Vermicomposting is the use of worms to turn food scraps into a nutrient-rich form of compost. Vermicomposting offers Baltimore County residents a beneficial and legal way to dispose of food scraps, help the environment and create a valuable byproduct for use in gardens and houseplants. The process may sound intimidating at first, but once you get your worm bin set up, the worms will do most of the work.
Six Easy Steps to Vermicompost
- Choose a Worm Bin
- Furnish the Bin With Bedding
- Introduce Worms to the Bin
- Provide Your Worms with a Proper Diet
- Harvest Your Compost
- Use Your Compost
Before you can begin to reap the benefits of being a successful worm "landlord," you must first choose an adequate piece of real estate to rent! When selecting a worm bin, the most important things to consider are the space you have for your bin, the volume of kitchen scraps you hope to compost and the volume of worms you wish to purchase.
A worm bin can be as simple as a wooden box or plastic storage bin, raised on bricks, with holes drilled into the bottom and a lid. More complex bins can be purchased online or through the mail, but the end result is similar no matter which type of bin you use.
Once you've found the perfect bin, it is important to make the space an enticing home for worms. The worms need a cool, moist environment in which to live and grow. The most commonly used bedding is shredded newspaper or cardboard that has been soaked in water. Bedding is important because it not only creates a comfortable climate for the worms, but it is also digested right along with the food scraps. Four pounds of evenly spread bedding is recommended for every two square feet of space in the bin.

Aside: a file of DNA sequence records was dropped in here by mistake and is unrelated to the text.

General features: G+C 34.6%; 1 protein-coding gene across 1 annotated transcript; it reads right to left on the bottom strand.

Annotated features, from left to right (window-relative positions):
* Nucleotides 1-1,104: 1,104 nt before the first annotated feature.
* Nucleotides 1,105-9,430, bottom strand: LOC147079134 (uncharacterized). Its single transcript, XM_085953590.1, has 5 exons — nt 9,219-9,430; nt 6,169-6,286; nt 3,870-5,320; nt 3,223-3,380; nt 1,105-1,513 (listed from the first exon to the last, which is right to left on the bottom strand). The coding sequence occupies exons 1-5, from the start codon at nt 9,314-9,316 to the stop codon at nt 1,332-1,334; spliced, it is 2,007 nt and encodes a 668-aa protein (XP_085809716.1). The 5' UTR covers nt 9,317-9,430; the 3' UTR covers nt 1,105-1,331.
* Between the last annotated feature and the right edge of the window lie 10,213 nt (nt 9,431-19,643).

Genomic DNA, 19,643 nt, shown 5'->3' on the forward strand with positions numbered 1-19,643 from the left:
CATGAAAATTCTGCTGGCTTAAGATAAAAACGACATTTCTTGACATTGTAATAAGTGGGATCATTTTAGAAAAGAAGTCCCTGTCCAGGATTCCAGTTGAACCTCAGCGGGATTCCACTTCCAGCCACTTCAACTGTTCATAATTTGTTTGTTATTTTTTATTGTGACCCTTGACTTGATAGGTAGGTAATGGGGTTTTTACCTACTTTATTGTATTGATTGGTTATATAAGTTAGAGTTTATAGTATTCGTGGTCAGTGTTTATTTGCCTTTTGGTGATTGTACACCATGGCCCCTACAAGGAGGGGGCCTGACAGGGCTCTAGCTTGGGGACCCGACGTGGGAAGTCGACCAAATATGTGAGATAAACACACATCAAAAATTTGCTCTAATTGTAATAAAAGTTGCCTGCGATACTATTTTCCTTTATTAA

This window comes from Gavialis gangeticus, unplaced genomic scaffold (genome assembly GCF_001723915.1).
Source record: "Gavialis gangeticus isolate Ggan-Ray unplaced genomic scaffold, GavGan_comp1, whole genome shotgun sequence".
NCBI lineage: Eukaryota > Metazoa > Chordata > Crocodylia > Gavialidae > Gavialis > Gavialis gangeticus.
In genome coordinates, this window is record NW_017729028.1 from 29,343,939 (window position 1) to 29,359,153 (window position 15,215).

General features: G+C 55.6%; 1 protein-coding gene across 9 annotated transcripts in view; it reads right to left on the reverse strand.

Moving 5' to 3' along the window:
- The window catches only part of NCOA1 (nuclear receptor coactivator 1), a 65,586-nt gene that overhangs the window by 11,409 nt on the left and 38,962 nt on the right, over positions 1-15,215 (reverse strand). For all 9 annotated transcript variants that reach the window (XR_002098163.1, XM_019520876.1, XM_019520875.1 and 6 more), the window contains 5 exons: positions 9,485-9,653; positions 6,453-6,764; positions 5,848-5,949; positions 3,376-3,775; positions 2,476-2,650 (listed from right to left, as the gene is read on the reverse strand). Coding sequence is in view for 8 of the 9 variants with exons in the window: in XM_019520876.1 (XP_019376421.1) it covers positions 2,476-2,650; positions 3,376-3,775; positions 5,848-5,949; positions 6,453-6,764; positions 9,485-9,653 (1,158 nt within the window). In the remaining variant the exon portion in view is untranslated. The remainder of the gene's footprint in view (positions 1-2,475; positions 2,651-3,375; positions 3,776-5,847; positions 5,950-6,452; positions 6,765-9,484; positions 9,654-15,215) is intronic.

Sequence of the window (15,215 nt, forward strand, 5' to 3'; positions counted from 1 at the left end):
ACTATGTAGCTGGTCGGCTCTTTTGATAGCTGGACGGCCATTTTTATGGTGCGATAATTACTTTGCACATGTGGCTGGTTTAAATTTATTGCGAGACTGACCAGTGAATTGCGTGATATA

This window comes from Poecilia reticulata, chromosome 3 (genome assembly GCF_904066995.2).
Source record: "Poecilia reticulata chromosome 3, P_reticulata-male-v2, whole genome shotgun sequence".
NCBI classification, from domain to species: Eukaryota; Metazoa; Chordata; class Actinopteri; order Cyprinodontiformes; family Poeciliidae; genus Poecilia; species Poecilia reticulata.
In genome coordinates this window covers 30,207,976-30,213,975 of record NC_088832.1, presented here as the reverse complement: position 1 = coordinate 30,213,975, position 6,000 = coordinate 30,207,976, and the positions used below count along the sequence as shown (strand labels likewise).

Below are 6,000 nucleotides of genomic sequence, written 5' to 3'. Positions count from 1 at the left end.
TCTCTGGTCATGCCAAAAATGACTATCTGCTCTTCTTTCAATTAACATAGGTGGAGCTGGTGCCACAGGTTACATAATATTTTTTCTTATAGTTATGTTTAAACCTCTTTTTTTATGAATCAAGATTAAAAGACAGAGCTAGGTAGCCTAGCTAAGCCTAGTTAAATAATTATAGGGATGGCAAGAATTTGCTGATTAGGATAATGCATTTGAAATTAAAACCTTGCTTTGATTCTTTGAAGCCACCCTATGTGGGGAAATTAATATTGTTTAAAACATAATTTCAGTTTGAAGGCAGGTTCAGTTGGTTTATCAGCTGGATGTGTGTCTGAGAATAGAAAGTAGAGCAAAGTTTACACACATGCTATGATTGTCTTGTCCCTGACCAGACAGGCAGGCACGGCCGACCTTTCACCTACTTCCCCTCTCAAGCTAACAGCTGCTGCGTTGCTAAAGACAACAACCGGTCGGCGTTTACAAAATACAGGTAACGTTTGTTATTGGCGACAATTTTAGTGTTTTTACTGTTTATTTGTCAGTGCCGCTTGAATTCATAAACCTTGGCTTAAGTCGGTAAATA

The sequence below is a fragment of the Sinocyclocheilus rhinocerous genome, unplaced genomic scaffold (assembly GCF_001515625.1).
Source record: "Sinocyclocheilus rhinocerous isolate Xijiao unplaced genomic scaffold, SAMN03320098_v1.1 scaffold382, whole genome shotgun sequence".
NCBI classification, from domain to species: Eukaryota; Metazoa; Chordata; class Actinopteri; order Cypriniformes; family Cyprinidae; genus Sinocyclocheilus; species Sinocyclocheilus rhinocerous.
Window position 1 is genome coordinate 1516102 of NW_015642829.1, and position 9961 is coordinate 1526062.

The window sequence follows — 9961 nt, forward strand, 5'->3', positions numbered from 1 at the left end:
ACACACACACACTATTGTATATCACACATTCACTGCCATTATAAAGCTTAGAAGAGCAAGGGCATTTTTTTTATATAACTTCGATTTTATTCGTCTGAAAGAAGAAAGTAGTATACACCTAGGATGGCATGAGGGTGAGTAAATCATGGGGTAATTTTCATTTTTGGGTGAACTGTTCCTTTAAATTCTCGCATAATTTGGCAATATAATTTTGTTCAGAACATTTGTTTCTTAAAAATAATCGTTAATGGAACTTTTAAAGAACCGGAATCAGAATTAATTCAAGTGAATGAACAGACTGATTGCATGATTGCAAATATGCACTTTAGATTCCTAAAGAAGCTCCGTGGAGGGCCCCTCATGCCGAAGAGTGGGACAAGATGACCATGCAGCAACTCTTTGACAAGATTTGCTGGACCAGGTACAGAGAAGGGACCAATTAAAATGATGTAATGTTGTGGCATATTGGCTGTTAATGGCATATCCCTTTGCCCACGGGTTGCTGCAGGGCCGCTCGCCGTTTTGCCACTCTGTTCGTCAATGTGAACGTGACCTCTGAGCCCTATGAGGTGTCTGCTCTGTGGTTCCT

You've found your space, carefully furnished it and all you need are some eager tenants. Ideally, the worms using your space will be hard working, willing to accept change and very hungry.
Redworms, also called red wigglers, are the species most commonly used for vermicomposting. These tough little critters have been known to survive in a wide range of climates, making them perfect for life in a worm bin. Earthworms and other species tend to die off quickly in the confinement of a worm bin. Redworms can consume their own weight of material each day and live up to one year. One pound of red wigglers, about 1,000 worms, is recommended for every two square feet of bin space.
Now that your tenants have moved into their new home, it is important to monitor what they eat. Generally, redworms are not very picky, but there are a few things to keep in mind when deciding which food scraps to feed your wiggly little tenants. It is strongly recommended that only organic scraps and paper be fed to the worms. If placed in the bin, other materials could be harmful to the worms or increase the likelihood of odor from the byproduct being produced. Here are a few examples of what should and should not be placed in the worm bin:
- coffee filters and grinds
- fruits and vegetables
- tea bags and leaves
- crushed egg shells
- cereals and breads
- glass, plastic and metal
- grease, fats and oils
- meat and bones
- all dairy products
- pet waste and litter
In as few as two months, vermicompost will become visible in your worm bin – it appears as dark clumps of material that crumble easily.
The vermicompost, or "black gold," can be harvested by limiting the amount of food scraps for a few weeks and raking the vermicompost to one side of the bin. Add new bedding to the other side. After the worms have migrated to the new bedding, you will be able to remove the compost without taking any worms with it. After harvesting, more food scraps should be added to keep the process going.
Now that you know all about composting with worms and being a good "landlord," you should know some of the ways to put vermicompost to work for you! People of all ages will enjoy the many benefits of vermicomposting! The material you harvest can be used in gardens, flowerbeds, around trees and bushes and even in houseplants.
Some of the more complex worm bins have a spigot built into the side to harvest a liquid known as "compost tea." This is another nutrient-filled byproduct of the vermicomposting process that can be used in all types of gardening. Put your vermicompost to good use today!
Revised August 15, 2014
Revised April 6, 2016